I don’t think it’s an analogy with “gay” or ethnic slurs, because the changing of the language has gone along with an effort to change the culture to understand that there is nothing wrong or less valuable- and indeed, that it can be very desirable to be gay or non-white.

    Well, yes. But. There are a couple of different things going on. One is continued ableism, homophobia and racism, which people use to insult, belittle, de-humanize. While some progress has been made, many still find it undesirable to be at all different.

    The other is more on-topic to this discussion, which has centered on words whose original, demeaning definitions have been softened or ignored so that the word becomes a more general expression of displeasure or bad-ness.

    Using “lame,” “moron” or “gay” to specifically demean or insult someone for those particular traits
    Using “that’s so lame” or “that’s so gay” to describe a situation that has nothing to do with physical ability or sexuality, but is simply annoying or displeasing.

    We can fully believe that there is nothing wrong with being differently abled but still be lazy in our choice of slang.

    As for “stupid” and such….I’m not sure. I think you’re right, Bread and Roses, that low intelligence is considered to be undesirable, but I’m undecided as to whether using it as an insult is ableist or offensive. I’d welcome others’ thoughts on it!

  29. 28
    PG says:

    I don’t quite understand the problem with saying that something is stupid, considering that “stupid” to my knowledge never has been used to classify and label people (whereas “lame,” “idiot,” “moron,” etc. have been). I use “stupid” in judging the quality of an argument, and one thing that is relevant to quality are the levels of relevant knowledge and logic on display. These don’t necessarily involve intelligence in any IQ sense; I have seen plenty of people with high IQs make stupid arguments or say stupid things that showed they didn’t know the relevant facts or that they would use unsound logic. I would laugh at them if they responded to my saying, “That’s a stupid argument” with “It can’t be, because I have a 150 IQ!”

  30. 29
    Mo says:

    I like the British term – “pants.” As in “well that just went totally pants on you, didn’t it.” It can be upsized to “load of pants” or “pile of pants.” The OED gives the definition in this sense as “rubbish or nonsense.” It’s short and sweet, a good substitute for lame, methinks.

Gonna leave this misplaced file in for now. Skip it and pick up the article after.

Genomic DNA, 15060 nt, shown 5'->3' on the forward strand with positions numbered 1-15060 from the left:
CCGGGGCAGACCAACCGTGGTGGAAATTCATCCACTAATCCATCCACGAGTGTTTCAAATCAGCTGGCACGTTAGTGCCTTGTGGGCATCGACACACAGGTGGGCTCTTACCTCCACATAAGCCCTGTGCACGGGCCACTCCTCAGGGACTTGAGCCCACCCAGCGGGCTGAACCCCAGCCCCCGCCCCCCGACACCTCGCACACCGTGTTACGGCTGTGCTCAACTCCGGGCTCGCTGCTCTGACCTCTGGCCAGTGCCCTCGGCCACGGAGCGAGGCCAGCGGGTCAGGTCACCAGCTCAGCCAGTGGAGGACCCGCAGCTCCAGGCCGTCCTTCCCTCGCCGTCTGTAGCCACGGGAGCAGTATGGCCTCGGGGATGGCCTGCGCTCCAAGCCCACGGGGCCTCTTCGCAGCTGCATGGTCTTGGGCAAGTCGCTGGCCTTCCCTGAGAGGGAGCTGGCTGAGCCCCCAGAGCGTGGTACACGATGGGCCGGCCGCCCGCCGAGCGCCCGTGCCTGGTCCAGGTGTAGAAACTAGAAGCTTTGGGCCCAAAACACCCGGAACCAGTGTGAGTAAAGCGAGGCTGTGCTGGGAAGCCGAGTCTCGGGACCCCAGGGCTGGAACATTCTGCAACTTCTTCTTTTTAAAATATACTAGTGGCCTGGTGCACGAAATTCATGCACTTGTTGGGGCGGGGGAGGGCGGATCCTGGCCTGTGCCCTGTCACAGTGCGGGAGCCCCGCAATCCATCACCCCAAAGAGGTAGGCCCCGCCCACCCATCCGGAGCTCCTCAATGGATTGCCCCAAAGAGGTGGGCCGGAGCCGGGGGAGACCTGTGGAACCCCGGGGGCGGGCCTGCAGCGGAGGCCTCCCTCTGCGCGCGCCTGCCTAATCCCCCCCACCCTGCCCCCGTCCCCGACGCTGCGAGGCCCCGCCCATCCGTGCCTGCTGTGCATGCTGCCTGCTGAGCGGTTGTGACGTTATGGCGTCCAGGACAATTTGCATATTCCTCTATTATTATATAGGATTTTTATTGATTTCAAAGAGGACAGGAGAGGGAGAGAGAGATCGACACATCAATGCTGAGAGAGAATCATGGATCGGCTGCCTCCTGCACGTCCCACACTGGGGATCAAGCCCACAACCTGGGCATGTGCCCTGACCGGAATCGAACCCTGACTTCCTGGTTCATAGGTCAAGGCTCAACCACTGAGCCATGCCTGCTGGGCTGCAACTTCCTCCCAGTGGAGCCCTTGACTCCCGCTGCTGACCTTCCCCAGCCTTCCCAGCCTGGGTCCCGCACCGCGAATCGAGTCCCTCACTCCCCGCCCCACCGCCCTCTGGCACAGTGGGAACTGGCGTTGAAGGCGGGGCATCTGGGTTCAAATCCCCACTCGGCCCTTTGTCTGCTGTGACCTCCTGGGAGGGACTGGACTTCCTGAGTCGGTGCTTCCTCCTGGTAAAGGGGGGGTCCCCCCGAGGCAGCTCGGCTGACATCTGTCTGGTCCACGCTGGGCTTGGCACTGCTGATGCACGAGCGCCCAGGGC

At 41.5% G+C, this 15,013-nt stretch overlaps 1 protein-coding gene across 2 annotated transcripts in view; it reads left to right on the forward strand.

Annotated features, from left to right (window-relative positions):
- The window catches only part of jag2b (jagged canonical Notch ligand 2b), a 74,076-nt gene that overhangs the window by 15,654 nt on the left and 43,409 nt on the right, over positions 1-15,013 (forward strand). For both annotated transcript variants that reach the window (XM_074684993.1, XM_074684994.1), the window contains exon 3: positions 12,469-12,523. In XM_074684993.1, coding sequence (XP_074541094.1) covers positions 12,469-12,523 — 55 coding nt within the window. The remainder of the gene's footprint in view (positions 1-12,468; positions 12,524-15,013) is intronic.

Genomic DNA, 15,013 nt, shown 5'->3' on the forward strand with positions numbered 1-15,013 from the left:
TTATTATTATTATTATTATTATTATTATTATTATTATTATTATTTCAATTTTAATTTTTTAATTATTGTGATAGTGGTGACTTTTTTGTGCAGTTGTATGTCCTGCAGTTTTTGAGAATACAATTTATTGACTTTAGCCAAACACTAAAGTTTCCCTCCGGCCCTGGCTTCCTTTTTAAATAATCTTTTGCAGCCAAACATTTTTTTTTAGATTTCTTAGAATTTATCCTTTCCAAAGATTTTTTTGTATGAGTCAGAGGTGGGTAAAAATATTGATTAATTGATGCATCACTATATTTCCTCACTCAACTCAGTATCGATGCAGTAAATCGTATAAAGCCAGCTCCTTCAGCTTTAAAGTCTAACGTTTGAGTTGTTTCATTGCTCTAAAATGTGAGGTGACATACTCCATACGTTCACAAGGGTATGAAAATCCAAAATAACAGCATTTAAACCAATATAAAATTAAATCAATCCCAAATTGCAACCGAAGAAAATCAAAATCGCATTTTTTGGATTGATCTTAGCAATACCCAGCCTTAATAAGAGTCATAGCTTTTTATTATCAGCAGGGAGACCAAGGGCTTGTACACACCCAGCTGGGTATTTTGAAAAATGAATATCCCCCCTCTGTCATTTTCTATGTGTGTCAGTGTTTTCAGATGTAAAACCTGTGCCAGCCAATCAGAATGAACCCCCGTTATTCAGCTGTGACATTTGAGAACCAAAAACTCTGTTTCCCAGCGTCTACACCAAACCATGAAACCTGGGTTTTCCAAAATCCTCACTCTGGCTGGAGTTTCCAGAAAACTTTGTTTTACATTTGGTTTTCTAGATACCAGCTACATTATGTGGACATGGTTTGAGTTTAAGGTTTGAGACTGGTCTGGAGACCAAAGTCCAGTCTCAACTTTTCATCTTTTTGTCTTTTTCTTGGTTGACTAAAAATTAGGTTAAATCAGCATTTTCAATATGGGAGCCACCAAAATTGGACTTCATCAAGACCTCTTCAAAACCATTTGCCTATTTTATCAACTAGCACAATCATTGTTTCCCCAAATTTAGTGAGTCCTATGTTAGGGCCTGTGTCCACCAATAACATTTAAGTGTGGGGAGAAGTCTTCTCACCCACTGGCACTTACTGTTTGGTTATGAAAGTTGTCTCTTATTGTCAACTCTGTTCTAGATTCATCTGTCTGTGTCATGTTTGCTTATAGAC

My household picked it up when Robot Wars was showing on PBS a few years back, and BBC America has helped keep it going. As it also means underwear in Britspeak, it’s just naughty enough to delight American children, without shocking the sorts of folks who don’t watch British comedy.

  31. 30
    Robert Berger says:

    I like ponies. Do you?

  32. 31
    Crazy fat lady says:

    bread & roses, I would just like to say, as a person on the autism spectrum – I do value my different way of thinking,’ and wouldn’t trade it for anything. Perhaps those with low IQ’s also have something unique to offer the world, something the rest of us lack?
    That said, I don’t really feel the whole word-banning approach, at least not unless there is some logic behind it – as in the case of lame and gay. ‘Weak’ is a descriptive term which doesn’t necessarily refer to a person (how am I supposed to describe my weak coffee?) and, as far as I know, didn’t even originally refer to a group of people. Crazy is a term I would like to reclaim – I prefer it to ‘mentally ill’ for the same reason I prefer ‘fat’ to ‘overweight’ – the latter terms inherantly suggest there is something wrong, some arbitrary standard of mental health or ideal weight which is not being met.

  33. 32
    Daran says:

    I like the British term – “pants.” As in “well that just went totally pants on you, didn’t it.” It can be upsized to “load of pants” or “pile of pants.” The OED gives the definition in this sense as “rubbish or nonsense.” It’s short and sweet, a good substitute for lame, methinks.

    I also like “pants” as a slang term. Trouble is, it isn’t an exact synonym for “lame”, which to me means “weak”. “Pants” means “bad” or “rubbish”.

  34. 33
    Christina says:

    Thanks for making this post. Would it be wishful thinking to hope you might then change some of the offensive language in this post considering it was featured in a primer on racism and privilege that while teaching others about privilege also normalizes ableist language? I understand that it’s not up to the writers of this blog who links back to them, but responsible education is a must, and it’s important that in our desire to achieve equality, including ableism as something to bring consciousness to is also very important.

  35. 34
    Mandolin says:

    Hi Christina,

    I didn’t write that post, but I’ll mention your comment to the post author.

  36. 35
    Christina says:

    I’m sorry, I didn’t realize it was written by someone else (running on low amount of sleep here). Thank you for passing the message on, Mandolin.

  37. 36
    Jackie says:

    I like in one episode of Penn & Teller’s BS, where they went back in time to the Ye Olde Days, and their show was called BillyCock! That’d be a funny insulting term to use, um, unless you know someone named Billy I guess.

  38. 37
    JonB says:

    I realize this is an old post, but it’s new to me. And eye-opening–outside of the r-word, I’ve never realized ableist language was a problem. And I never knew “moron” and “idiot” had clinical meanings.

    Could someone explain the problem with Latinate words? Why the preference for Anglo-Saxon?